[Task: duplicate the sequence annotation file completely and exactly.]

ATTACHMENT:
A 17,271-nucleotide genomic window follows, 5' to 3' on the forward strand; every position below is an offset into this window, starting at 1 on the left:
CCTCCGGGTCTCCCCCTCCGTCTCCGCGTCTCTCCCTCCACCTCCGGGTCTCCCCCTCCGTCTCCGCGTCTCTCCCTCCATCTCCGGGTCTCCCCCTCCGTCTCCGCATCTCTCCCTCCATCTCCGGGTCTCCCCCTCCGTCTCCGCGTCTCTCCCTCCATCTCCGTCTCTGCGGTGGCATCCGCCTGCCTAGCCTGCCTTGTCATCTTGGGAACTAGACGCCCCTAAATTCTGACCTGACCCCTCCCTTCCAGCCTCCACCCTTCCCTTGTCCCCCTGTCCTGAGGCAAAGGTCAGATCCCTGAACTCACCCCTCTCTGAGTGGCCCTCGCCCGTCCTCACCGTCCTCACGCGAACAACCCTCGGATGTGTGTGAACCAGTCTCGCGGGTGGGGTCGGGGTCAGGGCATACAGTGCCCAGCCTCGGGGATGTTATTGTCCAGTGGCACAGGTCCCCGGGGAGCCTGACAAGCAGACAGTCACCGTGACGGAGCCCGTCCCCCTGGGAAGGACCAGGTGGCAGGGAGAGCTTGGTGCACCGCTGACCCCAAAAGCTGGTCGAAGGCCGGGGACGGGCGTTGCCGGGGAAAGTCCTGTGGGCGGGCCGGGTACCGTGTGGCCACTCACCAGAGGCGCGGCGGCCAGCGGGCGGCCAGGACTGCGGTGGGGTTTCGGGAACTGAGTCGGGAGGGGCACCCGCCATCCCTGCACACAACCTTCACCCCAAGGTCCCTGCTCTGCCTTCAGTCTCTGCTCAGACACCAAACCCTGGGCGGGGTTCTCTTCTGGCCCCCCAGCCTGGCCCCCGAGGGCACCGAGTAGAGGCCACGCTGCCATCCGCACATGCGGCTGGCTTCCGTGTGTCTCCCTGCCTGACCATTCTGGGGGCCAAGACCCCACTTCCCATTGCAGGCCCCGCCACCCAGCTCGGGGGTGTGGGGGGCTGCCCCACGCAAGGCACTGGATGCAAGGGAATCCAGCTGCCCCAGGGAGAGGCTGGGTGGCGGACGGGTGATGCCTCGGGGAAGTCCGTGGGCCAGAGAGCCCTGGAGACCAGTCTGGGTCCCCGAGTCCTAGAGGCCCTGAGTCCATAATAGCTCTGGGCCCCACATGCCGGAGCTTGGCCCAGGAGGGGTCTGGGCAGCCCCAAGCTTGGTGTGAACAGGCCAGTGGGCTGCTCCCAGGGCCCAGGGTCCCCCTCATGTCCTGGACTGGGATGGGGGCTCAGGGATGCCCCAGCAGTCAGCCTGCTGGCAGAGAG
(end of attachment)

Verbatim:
A 17,271-nucleotide genomic window follows, 5' to 3' on the forward strand; every position below is an offset into this window, starting at 1 on the left:
CCTCCGGGTCTCCCCCTCCGTCTCCGCGTCTCTCCCTCCACCTCCGGGTCTCCCCCTCCGTCTCCGCGTCTCTCCCTCCATCTCCGGGTCTCCCCCTCCGTCTCCGCATCTCTCCCTCCATCTCCGGGTCTCCCCCTCCGTCTCCGCGTCTCTCCCTCCATCTCCGTCTCTGCGGTGGCATCCGCCTGCCTAGCCTGCCTTGTCATCTTGGGAACTAGACGCCCCTAAATTCTGACCTGACCCCTCCCTTCCAGCCTCCACCCTTCCCTTGTCCCCCTGTCCTGAGGCAAAGGTCAGATCCCTGAACTCACCCCTCTCTGAGTGGCCCTCGCCCGTCCTCACCGTCCTCACGCGAACAACCCTCGGATGTGTGTGAACCAGTCTCGCGGGTGGGGTCGGGGTCAGGGCATACAGTGCCCAGCCTCGGGGATGTTATTGTCCAGTGGCACAGGTCCCCGGGGAGCCTGACAAGCAGACAGTCACCGTGACGGAGCCCGTCCCCCTGGGAAGGACCAGGTGGCAGGGAGAGCTTGGTGCACCGCTGACCCCAAAAGCTGGTCGAAGGCCGGGGACGGGCGTTGCCGGGGAAAGTCCTGTGGGCGGGCCGGGTACCGTGTGGCCACTCACCAGAGGCGCGGCGGCCAGCGGGCGGCCAGGACTGCGGTGGGGTTTCGGGAACTGAGTCGGGAGGGGCACCCGCCATCCCTGCACACAACCTTCACCCCAAGGTCCCTGCTCTGCCTTCAGTCTCTGCTCAGACACCAAACCCTGGGCGGGGTTCTCTTCTGGCCCCCCAGCCTGGCCCCCGAGGGCACCGAGTAGAGGCCACGCTGCCATCCGCACATGCGGCTGGCTTCCGTGTGTCTCCCTGCCTGACCATTCTGGGGGCCAAGACCCCACTTCCCATTGCAGGCCCCGCCACCCAGCTCGGGGGTGTGGGGGGCTGCCCCACGCAAGGCACTGGATGCAAGGGAATCCAGCTGCCCCAGGGAGAGGCTGGGTGGCGGACGGGTGATGCCTCGGGGAAGTCCGTGGGCCAGAGAGCCCTGGAGACCAGTCTGGGTCCCCGAGTCCTAGAGGCCCTGAGTCCATAATAGCTCTGGGCCCCACATGCCGGAGCTTGGCCCAGGAGGGGTCTGGGCAGCCCCAAGCTTGGTGTGAACAGGCCAGTGGGCTGCTCCCAGGGCCCAGGGTCCCCCTCATGTCCTGGACTGGGATGGGGGCTCAGGGATGCCCCAGCAGTCAGCCTGCTGGCAGAGAG